Tuesday 17th Oct, 2017

Earthquake whacks CentrePort’s earnings, but future is sunny

Photo: Nick Servian and Centreport
Photo: Nick Servian and Centreport

WELLINGTON’S CentrePort posted a NZ$2.3m loss for this past financial year, according to its recently released year-end results.

The loss comes after the Port decided it was necessary to make a provision of NZ$63m to invest in resilience over the coming years, with this provision subtracted and combined with a $9m increase in Port land value, its profit after tax from continuing operations would be NZ$51.7m.

CentrePort’s total revenue for this past financial year fell 16% on the previous year to NZ$63m, but these revenue figures do not include NZ$9m in business interruption insurance income received after last November’s Kaikoura earthquake.

This decrease is despite significant growth in volumes in several trade categories including vehicles and cruise, which are up on last year by 32% and 12% respectively.

Chairman Lachie Johnstone said the Board was pleased by the financial results and the progress the company had made to recover from last year’s earthquake.

“These results show us investing in the Port’s resilience,” he said. “They also show strong underlying performance.”

CentrePort chief executive Derek Nind said CentrePort had decided to account for the impact of the earthquake sooner rather than later.

“Our financial statements shows us facing up to the damage we’ve sustained, and investing to build our resilience in the future,” he said.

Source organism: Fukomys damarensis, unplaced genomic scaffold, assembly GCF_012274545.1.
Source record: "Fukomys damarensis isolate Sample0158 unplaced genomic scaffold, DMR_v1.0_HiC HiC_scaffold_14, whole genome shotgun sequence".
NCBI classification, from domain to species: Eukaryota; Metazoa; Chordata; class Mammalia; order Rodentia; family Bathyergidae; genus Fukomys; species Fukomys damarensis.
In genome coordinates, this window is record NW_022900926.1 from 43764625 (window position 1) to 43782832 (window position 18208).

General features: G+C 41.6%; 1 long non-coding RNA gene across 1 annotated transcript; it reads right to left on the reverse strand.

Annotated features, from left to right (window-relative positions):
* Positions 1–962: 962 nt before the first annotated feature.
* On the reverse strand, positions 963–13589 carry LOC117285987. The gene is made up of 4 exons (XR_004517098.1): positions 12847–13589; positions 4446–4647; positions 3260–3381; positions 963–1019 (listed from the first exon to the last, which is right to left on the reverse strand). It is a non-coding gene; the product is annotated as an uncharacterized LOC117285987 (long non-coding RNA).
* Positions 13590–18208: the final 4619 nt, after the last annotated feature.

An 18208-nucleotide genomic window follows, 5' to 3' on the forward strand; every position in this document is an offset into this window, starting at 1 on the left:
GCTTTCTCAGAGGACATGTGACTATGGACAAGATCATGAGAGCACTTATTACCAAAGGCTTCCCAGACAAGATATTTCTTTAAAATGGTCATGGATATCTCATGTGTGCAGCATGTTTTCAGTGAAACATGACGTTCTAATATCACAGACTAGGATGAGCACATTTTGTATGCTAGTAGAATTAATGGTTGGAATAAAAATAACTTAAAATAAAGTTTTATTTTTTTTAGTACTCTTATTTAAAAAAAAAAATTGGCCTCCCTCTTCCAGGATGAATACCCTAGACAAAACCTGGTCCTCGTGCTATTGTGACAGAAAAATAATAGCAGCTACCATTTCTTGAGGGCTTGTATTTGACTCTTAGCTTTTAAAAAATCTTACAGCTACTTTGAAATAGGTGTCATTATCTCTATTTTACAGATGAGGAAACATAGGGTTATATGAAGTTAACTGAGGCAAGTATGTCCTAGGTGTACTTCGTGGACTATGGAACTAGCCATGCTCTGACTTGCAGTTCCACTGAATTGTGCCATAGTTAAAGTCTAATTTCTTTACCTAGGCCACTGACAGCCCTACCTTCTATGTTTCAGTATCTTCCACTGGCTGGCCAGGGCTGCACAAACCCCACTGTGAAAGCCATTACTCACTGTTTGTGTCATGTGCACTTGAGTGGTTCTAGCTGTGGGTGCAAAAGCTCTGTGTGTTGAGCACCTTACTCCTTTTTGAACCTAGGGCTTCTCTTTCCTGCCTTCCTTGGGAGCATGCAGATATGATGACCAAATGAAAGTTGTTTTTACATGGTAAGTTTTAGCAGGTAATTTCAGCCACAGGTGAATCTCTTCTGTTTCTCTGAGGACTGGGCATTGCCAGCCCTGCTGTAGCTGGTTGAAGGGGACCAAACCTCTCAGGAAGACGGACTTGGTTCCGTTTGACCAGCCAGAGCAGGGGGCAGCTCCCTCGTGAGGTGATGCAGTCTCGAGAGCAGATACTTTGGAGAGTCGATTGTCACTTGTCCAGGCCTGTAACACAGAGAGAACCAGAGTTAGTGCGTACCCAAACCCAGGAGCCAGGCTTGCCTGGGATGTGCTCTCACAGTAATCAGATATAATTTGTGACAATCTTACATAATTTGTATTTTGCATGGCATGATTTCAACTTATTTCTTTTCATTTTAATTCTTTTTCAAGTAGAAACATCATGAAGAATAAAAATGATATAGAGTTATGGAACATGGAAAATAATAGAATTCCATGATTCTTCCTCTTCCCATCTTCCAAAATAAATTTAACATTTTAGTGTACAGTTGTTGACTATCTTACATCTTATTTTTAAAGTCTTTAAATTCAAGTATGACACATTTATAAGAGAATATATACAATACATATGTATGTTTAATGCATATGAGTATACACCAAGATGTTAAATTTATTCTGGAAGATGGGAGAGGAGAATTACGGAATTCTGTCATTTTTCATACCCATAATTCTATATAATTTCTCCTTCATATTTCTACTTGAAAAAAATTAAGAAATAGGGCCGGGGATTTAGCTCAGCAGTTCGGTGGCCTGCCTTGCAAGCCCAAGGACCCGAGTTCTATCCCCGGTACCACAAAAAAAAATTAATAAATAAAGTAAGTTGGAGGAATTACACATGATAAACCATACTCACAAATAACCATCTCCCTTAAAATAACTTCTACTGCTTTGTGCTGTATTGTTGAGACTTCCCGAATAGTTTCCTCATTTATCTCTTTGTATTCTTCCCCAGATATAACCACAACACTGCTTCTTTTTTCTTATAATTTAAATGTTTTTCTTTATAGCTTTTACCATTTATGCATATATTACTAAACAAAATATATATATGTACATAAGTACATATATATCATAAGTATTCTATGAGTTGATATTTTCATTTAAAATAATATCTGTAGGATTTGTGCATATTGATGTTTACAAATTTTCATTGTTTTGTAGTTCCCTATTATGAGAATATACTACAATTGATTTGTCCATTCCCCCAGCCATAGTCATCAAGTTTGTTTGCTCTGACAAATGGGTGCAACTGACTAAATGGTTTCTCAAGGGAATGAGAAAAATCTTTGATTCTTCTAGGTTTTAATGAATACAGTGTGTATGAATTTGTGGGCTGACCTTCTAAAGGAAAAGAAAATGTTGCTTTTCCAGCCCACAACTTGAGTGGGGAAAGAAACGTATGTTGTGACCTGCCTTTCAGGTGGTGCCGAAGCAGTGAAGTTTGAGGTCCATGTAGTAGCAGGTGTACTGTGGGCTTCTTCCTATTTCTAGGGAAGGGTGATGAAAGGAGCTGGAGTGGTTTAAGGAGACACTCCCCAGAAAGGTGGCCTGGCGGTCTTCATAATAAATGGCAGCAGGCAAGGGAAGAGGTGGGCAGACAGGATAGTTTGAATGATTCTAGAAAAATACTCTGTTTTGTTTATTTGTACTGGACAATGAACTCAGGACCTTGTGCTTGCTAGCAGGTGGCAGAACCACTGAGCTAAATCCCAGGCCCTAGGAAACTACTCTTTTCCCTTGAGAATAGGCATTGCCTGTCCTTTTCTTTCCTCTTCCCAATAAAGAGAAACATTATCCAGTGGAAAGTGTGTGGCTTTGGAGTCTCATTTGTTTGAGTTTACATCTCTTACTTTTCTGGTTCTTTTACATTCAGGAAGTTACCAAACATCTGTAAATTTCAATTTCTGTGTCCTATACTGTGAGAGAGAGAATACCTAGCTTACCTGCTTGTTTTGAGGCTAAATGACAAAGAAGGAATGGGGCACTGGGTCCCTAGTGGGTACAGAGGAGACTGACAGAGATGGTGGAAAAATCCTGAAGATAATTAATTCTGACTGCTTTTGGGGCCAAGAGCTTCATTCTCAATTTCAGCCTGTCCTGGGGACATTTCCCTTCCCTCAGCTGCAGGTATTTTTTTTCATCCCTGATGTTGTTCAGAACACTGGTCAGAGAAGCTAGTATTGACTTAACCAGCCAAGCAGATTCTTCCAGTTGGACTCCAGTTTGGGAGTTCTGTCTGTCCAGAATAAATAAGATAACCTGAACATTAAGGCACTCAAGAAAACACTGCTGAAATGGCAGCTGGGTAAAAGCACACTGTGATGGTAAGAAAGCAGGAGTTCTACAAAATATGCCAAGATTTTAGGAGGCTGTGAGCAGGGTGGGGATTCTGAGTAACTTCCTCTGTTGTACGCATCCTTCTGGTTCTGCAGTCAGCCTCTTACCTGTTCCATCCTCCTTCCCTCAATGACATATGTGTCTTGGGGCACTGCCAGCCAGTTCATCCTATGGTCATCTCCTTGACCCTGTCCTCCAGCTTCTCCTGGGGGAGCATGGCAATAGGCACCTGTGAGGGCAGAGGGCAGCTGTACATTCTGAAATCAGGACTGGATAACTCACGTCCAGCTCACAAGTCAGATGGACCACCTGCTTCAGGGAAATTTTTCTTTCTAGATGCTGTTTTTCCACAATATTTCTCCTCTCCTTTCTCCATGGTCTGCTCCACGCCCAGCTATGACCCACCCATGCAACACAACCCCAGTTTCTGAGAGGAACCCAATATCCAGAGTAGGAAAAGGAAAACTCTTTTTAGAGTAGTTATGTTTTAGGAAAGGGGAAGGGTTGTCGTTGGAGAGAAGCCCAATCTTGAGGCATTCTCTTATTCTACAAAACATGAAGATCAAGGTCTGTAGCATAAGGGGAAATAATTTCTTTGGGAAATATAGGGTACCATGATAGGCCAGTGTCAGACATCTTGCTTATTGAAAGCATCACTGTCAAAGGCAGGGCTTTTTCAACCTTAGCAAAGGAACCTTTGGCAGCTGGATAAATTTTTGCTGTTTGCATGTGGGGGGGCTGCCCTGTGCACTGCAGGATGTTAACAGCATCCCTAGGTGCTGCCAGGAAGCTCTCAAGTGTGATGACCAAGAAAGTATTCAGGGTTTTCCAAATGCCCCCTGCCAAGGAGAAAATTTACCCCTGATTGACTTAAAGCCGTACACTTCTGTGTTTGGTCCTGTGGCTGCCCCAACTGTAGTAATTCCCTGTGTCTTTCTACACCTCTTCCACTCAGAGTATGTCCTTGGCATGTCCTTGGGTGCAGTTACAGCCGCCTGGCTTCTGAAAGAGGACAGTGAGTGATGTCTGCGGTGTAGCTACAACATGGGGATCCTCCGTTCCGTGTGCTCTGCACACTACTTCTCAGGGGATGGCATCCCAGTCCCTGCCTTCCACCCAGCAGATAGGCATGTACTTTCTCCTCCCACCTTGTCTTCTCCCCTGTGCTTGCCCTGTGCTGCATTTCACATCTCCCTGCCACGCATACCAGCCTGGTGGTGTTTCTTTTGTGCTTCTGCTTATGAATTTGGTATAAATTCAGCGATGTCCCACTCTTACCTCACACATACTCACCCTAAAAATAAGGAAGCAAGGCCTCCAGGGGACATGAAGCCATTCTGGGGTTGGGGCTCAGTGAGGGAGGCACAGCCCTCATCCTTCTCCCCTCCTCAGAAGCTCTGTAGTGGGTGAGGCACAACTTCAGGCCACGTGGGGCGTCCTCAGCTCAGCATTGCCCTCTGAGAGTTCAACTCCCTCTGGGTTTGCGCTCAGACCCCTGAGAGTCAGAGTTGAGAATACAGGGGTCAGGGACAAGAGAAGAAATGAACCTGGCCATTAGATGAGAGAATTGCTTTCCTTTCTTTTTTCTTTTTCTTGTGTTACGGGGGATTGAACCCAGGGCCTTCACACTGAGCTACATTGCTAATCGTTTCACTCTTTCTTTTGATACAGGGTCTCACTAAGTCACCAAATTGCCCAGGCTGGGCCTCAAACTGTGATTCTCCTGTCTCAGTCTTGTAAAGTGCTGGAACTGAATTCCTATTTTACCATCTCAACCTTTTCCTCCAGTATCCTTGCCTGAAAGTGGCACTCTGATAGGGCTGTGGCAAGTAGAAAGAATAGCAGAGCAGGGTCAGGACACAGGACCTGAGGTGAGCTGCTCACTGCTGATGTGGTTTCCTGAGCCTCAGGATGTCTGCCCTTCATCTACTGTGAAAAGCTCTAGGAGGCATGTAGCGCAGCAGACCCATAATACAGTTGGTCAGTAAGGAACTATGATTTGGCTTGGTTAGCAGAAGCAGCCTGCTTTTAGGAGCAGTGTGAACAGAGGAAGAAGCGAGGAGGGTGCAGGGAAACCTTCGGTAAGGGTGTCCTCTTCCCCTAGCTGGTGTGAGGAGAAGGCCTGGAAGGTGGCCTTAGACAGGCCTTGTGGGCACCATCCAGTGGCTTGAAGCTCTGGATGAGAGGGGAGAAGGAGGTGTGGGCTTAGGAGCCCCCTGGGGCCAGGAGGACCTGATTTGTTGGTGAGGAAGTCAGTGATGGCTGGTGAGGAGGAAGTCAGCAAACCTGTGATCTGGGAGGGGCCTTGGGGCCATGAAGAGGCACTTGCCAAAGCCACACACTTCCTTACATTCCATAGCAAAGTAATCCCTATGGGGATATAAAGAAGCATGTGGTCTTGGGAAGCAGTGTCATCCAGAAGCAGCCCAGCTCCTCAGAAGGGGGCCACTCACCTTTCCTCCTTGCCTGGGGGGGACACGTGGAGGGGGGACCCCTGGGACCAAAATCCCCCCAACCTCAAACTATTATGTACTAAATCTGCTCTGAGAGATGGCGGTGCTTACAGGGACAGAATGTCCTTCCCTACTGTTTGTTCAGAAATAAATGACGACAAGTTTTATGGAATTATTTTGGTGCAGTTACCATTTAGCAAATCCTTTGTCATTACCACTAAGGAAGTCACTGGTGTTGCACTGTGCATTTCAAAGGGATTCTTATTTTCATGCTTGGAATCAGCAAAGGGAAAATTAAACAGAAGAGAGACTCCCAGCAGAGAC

“We’re also seeing the benefits of being well insured, and expect these benefits to continue. We’re now focussed on completing temporary recovery works, and formulating plans for the long-term regeneration of the Port.”

However, the future of the Port is far from glum.

Over the past year it received NZ$173m in insurance income, which helped fund the NZ$28m temporary works program to allow a reinstatement of its two ship-to-shore cranes, which returned to operation last month.

Also, the Port is looking forward to a bumper cruise season this year, with the Radiance of the Seas already having called at Wellington.

Mr Nind said the Port was expecting more than 80 cruise ships and some 230,000 visitors.

“We’ll be working closely with other stakeholders to ensure our cruise visitors have a great experience of Wellington,” he said.

“Free shuttle buses for passengers will be running between the Port and central Wellington, and we’ve installed facilities for visitors to temporarily replace those damaged by last year’s earthquake.”

New Zealand Cruise Association chief executive Kevin O’Sullivan said CentrePort’s effective response to last year’s earthquake shows it recognised the importance of cruise visits to the region.

“CentrePort didn’t miss an operational beat following last year’s earthquake, accepting their next cruise ship call days after the event,” he said.

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